Davies said all this minutes after he departed tonight’s game at CACTI Park of the Palm Beaches, having just allowed two runs over five innings during the Nats’ 5-3 exhibition victory over the Astros. It wasn’t exactly a masterpiece – Houston collected seven hits and a walk, and Davies needed 89 pitches to complete his five frames – but it was hard to argue with the final results.

And results are what matter most to Davies right now.

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Ferrer has lat injury, Rutledge will start "Spring Breakout" game

Jose A. Ferrer chery blossom

WEST PALM BEACH, Fla. – One of the four left-handers competing for spots in the Nationals’ Opening Day bullpen is dealing with a physical setback that could hurt his chances.

Jose A. Ferrer hasn’t pitched in six days due to an issue with his lat muscle, manager Davey Martinez revealed today. It’s unclear when he’ll be ready to return to the mound.

“He’s got a little bit of a lat thing going on,” Martinez said. “I’ll know more about what’s going on with him in the next day or two.”

Ferrer has made only three game appearances this spring, two of them coming during the first week of Grapefruit League play on Feb. 26 and Feb. 29. He then sat eight days before his next appearance March 8, when he tossed two scoreless innings but apparently was already dealing with some discomfort. He hasn’t pitched since.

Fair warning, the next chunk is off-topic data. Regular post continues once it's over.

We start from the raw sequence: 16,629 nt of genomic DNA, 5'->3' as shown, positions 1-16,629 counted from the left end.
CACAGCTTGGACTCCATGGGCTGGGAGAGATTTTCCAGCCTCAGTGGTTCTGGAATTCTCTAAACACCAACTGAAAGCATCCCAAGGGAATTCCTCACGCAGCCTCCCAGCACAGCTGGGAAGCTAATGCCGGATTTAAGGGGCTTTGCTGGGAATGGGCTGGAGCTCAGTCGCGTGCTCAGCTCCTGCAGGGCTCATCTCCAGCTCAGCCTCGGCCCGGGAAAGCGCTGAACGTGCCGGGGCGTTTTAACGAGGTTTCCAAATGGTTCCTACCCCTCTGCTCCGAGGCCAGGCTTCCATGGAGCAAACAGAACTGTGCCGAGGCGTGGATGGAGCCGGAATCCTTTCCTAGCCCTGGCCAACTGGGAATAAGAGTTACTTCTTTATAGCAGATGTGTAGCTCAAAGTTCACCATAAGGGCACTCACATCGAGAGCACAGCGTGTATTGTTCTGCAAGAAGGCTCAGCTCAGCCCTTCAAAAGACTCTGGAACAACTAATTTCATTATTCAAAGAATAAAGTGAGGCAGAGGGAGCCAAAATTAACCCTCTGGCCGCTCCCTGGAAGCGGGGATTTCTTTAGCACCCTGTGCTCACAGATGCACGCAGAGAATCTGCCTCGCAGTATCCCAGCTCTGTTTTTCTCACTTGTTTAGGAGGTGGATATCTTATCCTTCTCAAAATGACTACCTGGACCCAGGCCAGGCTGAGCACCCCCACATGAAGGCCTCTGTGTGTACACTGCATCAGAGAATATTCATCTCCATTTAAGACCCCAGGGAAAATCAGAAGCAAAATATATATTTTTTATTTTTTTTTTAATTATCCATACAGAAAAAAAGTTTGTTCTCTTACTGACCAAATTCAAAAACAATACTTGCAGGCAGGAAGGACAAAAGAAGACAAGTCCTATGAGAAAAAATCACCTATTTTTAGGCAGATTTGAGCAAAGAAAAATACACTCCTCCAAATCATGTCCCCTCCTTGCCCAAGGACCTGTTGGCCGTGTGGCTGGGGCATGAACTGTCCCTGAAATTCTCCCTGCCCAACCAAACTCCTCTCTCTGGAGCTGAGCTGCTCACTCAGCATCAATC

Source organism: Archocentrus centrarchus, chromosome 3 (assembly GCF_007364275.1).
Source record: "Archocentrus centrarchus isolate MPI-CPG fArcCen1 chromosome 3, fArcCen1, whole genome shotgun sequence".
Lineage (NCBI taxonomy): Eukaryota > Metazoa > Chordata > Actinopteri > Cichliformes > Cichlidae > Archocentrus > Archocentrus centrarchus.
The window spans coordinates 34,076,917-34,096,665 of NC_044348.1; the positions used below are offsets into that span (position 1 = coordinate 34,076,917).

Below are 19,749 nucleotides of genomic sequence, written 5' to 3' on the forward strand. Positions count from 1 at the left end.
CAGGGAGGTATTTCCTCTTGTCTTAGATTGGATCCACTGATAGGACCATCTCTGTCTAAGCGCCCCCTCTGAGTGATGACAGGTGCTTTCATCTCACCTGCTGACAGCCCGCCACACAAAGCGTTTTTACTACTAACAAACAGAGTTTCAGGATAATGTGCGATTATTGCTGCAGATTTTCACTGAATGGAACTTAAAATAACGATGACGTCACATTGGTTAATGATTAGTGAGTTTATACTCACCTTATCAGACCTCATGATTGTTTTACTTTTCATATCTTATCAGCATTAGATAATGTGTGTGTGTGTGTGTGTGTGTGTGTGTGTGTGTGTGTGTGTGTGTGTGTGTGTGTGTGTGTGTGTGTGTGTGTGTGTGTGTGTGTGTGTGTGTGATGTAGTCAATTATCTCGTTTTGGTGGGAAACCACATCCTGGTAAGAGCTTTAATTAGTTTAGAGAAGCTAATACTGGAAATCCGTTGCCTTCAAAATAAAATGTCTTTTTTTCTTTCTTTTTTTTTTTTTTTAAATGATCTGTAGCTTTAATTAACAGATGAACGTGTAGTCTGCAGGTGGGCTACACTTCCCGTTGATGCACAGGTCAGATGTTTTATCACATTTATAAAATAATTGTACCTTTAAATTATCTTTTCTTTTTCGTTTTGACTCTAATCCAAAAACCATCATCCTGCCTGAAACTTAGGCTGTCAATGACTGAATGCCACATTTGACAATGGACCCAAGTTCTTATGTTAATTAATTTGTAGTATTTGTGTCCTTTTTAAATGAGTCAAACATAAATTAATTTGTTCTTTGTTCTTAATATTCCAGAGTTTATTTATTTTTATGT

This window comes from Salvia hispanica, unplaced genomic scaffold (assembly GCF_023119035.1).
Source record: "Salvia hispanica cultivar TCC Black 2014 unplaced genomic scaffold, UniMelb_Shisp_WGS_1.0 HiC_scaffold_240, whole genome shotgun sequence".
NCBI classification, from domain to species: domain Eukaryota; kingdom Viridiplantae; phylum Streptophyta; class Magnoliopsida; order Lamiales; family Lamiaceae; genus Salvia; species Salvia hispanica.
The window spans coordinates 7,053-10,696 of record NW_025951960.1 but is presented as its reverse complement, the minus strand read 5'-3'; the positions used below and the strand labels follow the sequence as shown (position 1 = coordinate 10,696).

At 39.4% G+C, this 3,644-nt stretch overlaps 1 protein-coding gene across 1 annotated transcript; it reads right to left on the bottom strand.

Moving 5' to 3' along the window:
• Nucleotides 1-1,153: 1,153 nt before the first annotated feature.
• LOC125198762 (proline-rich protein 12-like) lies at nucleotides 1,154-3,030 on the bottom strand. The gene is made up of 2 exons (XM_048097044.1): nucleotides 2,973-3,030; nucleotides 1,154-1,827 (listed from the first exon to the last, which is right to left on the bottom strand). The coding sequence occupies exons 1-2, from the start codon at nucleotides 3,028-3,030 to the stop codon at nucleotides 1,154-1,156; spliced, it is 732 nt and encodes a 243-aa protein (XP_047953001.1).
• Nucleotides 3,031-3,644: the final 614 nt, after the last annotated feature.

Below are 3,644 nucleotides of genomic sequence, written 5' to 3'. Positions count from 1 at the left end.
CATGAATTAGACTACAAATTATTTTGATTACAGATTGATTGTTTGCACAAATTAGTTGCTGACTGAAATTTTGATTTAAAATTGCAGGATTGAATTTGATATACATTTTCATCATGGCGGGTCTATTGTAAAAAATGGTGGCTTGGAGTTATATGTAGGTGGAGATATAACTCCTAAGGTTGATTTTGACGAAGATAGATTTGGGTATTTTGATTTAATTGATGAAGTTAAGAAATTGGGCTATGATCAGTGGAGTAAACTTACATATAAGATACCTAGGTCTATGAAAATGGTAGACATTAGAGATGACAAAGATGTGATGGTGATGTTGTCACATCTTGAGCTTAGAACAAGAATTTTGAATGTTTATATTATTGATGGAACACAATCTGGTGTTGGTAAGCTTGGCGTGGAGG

“It’s been bothering him,” Martinez said. “We’ll see.”

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Starting lineups: Nats vs. Astros in West Palm Beach

abrams k @BAL

WEST PALM BEACH, Fla. – We’ve got another night game here, and the Nationals will field a lineup worthy of playing under the lights. It’s all regulars for Davey Martinez (if you count Jesse Winker as a regular), with some interesting nuggets in there.

Keibert Ruiz is catching back-to-back days for the first time this spring, having already been behind the plate Wednesday against the Marlins. And Eddie Rosario, who made his debut in left field Wednesday, is starting in center field tonight. The 32-year-old has played only 58 of his 1,030 career major league games in center, and most of those came in 2016-17 with the Twins, but Martinez has suggested he could be an option there for the Nats, which would be an interesting way to get everyone in the lineup (at the expense of Victor Robles).

Zach Davies is tonight’s starting pitcher, and you would think the veteran right-hander needs to start showing something if he wants to force his way into the Opening Day rotation. Davies tossed two scoreless innings (albeit with two walks and a hit batter) in his debut, but then gave up three runs in 3 1/3 innings his last time out. We’ll see how he handles the Astros’ lineup.